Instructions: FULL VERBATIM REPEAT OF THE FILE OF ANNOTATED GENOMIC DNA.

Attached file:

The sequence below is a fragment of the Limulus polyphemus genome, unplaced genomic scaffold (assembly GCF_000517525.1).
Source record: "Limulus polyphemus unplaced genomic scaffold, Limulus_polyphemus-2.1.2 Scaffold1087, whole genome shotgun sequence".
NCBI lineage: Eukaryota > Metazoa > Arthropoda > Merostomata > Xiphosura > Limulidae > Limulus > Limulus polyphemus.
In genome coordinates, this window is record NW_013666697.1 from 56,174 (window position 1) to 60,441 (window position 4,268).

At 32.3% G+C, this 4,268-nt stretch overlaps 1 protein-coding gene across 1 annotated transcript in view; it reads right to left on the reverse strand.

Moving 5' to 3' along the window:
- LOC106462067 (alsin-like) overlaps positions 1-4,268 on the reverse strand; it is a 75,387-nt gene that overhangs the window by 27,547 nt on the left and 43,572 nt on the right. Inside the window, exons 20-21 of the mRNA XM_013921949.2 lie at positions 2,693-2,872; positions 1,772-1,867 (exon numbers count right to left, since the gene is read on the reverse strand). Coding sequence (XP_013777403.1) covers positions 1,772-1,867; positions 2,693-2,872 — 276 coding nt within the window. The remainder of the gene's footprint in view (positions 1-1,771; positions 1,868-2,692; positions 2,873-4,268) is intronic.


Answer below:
The sequence below is a fragment of the Limulus polyphemus genome, unplaced genomic scaffold (assembly GCF_000517525.1).
Source record: "Limulus polyphemus unplaced genomic scaffold, Limulus_polyphemus-2.1.2 Scaffold1087, whole genome shotgun sequence".
NCBI lineage: Eukaryota > Metazoa > Arthropoda > Merostomata > Xiphosura > Limulidae > Limulus > Limulus polyphemus.
In genome coordinates, this window is record NW_013666697.1 from 56,174 (window position 1) to 60,441 (window position 4,268).

At 32.3% G+C, this 4,268-nt stretch overlaps 1 protein-coding gene across 1 annotated transcript in view; it reads right to left on the reverse strand.

Moving 5' to 3' along the window:
- LOC106462067 (alsin-like) overlaps positions 1-4,268 on the reverse strand; it is a 75,387-nt gene that overhangs the window by 27,547 nt on the left and 43,572 nt on the right. Inside the window, exons 20-21 of the mRNA XM_013921949.2 lie at positions 2,693-2,872; positions 1,772-1,867 (exon numbers count right to left, since the gene is read on the reverse strand). Coding sequence (XP_013777403.1) covers positions 1,772-1,867; positions 2,693-2,872 — 276 coding nt within the window. The remainder of the gene's footprint in view (positions 1-1,771; positions 1,868-2,692; positions 2,873-4,268) is intronic.